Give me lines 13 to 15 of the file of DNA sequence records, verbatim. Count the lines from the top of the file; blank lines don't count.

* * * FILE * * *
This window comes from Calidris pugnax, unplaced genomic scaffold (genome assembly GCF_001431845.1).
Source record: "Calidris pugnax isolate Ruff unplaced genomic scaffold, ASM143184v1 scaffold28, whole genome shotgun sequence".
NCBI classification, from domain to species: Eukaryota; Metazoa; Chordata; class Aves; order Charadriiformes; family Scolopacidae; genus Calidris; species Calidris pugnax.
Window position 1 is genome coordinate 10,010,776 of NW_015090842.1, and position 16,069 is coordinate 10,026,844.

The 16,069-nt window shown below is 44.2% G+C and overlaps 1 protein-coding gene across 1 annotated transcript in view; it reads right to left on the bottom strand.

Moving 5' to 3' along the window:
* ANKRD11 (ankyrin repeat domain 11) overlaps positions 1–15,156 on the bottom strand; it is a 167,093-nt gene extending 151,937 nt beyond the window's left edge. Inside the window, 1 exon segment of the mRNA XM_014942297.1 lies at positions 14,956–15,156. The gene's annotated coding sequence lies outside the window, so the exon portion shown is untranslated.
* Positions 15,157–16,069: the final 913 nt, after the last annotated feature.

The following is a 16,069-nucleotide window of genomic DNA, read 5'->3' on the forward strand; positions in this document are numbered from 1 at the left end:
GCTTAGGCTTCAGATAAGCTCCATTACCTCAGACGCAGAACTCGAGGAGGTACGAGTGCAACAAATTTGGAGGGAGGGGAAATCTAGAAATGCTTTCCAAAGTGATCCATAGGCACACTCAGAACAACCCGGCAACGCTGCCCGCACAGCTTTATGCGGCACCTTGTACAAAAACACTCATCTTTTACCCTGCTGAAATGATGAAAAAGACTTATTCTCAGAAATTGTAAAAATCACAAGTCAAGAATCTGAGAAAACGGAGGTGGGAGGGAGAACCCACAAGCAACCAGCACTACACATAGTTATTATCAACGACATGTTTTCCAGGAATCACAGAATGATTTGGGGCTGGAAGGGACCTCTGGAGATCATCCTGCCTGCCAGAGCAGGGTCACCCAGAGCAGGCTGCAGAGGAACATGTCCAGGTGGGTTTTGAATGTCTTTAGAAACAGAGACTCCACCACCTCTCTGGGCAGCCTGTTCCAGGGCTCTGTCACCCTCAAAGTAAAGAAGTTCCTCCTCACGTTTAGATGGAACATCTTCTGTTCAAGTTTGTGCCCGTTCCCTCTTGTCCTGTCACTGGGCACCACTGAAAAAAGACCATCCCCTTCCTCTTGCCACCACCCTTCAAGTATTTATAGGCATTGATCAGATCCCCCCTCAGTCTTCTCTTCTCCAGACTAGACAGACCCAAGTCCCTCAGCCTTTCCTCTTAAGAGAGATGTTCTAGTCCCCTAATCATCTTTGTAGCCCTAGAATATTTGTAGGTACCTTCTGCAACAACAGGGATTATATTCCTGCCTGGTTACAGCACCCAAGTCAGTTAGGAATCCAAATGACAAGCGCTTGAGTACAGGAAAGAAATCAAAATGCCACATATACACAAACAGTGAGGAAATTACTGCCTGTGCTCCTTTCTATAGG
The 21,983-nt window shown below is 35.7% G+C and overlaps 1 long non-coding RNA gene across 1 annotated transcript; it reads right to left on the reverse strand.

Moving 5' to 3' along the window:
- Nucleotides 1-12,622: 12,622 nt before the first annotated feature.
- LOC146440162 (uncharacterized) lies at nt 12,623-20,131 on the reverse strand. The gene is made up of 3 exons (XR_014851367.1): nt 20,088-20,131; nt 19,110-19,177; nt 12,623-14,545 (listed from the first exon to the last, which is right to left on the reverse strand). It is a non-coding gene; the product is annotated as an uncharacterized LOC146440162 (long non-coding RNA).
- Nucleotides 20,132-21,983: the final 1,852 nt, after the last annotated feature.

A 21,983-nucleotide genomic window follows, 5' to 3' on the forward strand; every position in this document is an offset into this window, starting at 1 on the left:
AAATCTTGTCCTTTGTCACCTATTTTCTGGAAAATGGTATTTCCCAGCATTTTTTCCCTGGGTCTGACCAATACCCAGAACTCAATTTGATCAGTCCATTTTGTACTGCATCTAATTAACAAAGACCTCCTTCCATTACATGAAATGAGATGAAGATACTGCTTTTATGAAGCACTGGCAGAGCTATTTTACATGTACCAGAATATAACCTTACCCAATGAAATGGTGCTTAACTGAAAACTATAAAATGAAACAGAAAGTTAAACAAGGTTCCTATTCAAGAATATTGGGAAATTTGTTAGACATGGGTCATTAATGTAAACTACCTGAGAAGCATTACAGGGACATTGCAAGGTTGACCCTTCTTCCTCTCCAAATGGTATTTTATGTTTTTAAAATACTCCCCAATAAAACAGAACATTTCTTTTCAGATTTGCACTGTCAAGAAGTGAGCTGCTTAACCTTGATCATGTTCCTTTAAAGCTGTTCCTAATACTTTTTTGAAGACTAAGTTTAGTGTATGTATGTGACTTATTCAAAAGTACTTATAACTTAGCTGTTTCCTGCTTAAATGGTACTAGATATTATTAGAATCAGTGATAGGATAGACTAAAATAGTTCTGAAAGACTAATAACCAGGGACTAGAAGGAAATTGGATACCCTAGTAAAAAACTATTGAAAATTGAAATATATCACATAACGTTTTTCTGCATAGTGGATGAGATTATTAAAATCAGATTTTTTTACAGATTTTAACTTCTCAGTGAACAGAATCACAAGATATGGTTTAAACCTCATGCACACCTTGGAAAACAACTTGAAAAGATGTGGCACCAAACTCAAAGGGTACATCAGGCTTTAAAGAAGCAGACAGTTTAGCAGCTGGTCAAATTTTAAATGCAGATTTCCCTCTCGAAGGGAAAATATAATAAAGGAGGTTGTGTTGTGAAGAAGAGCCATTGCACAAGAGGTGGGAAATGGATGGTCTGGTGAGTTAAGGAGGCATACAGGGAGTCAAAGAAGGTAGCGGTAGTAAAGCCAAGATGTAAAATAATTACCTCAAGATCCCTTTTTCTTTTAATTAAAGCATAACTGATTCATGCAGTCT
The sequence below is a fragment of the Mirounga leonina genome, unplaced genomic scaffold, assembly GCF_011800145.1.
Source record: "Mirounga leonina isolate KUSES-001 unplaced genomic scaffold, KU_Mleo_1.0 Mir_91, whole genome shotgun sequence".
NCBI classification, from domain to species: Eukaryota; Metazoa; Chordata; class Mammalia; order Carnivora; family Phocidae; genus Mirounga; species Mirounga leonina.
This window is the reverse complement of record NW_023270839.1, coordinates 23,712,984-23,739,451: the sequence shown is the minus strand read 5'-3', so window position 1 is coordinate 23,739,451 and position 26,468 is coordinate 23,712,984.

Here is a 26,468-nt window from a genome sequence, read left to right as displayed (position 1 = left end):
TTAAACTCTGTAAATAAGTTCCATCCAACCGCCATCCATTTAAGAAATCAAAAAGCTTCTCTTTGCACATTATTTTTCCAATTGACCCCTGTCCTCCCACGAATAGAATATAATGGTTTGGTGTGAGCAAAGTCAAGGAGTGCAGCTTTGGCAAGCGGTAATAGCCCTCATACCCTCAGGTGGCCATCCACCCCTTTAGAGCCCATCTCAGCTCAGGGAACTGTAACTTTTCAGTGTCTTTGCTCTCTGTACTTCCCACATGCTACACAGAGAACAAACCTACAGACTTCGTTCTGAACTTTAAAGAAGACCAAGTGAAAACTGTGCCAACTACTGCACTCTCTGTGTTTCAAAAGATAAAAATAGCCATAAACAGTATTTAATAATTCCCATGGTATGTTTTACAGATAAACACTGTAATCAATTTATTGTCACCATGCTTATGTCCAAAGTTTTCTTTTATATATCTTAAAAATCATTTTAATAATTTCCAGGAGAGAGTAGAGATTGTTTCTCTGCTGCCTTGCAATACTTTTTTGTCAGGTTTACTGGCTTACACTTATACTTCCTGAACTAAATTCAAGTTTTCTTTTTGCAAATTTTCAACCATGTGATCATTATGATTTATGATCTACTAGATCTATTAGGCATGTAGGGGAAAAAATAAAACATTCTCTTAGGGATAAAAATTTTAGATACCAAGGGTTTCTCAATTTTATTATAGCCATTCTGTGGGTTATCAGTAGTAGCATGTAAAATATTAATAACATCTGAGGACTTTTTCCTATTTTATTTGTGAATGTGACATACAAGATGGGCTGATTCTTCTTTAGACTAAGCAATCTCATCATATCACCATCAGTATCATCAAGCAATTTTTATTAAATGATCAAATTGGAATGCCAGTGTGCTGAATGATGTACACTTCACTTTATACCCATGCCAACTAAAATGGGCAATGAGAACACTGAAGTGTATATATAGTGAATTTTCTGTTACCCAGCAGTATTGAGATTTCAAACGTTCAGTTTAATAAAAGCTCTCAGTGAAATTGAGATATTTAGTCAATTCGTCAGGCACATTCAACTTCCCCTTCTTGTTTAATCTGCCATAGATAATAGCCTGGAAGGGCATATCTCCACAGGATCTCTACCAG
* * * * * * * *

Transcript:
- Nucleotides 1-12,622: 12,622 nt before the first annotated feature.
- LOC146440162 (uncharacterized) lies at nt 12,623-20,131 on the reverse strand. The gene is made up of 3 exons (XR_014851367.1): nt 20,088-20,131; nt 19,110-19,177; nt 12,623-14,545 (listed from the first exon to the last, which is right to left on the reverse strand). It is a non-coding gene; the product is annotated as an uncharacterized LOC146440162 (long non-coding RNA).
- Nucleotides 20,132-21,983: the final 1,852 nt, after the last annotated feature.